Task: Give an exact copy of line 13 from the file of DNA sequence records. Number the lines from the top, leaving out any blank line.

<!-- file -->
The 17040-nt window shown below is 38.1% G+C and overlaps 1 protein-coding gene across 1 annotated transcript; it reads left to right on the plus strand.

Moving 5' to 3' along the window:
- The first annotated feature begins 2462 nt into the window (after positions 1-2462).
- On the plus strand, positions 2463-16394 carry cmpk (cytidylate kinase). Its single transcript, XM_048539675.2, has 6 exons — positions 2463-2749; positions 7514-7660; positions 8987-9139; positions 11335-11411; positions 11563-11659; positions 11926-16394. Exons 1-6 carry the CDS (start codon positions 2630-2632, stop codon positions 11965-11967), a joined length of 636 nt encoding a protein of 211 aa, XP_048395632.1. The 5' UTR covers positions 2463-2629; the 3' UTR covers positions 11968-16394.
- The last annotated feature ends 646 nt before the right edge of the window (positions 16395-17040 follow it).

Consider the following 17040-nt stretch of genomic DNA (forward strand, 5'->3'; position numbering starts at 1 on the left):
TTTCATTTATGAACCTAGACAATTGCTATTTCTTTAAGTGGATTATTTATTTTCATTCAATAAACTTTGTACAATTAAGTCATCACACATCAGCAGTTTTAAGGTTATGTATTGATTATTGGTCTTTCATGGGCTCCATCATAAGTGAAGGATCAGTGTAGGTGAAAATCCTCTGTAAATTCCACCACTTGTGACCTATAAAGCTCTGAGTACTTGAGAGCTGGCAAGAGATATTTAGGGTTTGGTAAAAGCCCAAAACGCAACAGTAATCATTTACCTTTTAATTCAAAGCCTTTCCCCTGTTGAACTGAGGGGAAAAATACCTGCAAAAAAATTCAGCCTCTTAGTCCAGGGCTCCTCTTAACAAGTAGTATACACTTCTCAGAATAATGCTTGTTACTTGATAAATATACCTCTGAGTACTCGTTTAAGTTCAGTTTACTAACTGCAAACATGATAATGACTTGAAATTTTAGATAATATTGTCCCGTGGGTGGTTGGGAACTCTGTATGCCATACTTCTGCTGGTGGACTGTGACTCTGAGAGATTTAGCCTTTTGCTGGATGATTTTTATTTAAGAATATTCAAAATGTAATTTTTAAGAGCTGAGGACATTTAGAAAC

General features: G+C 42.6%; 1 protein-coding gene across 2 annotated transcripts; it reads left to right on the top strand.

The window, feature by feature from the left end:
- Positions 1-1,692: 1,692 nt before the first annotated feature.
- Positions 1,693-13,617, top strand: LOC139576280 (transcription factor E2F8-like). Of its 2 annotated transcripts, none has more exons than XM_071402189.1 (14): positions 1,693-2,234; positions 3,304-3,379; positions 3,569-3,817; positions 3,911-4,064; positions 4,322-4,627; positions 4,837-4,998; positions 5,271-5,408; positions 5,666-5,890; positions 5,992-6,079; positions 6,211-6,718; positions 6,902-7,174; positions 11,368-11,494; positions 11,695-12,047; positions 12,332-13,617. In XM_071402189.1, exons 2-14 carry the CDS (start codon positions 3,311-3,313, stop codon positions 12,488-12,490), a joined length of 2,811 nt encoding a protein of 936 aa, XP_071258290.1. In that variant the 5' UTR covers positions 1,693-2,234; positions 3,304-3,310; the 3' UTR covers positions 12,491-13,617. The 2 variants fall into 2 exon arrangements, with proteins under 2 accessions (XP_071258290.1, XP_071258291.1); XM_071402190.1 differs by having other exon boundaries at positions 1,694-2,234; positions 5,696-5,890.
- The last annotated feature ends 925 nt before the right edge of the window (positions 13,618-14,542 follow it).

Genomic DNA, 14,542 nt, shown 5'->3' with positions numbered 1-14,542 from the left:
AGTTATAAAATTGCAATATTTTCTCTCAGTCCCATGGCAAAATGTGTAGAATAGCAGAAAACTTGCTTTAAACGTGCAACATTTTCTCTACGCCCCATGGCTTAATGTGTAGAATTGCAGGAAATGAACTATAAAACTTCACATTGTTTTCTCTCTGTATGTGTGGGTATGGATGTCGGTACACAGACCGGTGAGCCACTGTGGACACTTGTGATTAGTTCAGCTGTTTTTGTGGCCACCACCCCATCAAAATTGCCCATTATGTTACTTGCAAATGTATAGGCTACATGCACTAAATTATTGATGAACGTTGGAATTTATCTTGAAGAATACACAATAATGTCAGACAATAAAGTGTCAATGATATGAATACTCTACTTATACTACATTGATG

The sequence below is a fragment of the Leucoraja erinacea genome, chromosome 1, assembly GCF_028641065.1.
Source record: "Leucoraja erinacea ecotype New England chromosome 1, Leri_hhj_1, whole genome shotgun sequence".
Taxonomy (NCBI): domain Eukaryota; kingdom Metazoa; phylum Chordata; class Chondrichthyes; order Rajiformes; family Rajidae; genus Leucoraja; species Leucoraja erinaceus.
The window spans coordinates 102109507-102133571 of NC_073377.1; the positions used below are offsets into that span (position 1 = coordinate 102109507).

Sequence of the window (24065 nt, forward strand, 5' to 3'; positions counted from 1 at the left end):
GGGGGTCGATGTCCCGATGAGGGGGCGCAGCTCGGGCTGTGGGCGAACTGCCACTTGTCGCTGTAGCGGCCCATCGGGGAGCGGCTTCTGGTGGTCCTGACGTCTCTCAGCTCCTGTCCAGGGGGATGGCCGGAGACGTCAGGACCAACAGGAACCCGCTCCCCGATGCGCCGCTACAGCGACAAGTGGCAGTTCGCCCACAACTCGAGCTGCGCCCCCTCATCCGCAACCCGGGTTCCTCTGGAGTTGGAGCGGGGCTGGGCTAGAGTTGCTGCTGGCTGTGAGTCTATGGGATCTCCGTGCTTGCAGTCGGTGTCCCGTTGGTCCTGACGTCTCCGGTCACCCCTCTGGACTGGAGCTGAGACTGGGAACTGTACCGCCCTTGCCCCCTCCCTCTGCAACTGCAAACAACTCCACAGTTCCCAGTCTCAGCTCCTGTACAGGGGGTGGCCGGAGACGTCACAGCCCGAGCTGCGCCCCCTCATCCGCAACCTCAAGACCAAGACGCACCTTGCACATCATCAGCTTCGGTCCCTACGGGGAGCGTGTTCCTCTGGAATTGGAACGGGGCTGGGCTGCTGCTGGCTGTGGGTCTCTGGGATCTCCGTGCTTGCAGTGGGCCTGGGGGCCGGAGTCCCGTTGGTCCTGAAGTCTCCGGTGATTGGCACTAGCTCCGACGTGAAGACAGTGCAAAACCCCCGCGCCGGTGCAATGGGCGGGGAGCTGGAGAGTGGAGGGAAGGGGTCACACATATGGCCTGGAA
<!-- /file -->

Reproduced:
Genomic DNA, 14,542 nt, shown 5'->3' with positions numbered 1-14,542 from the left: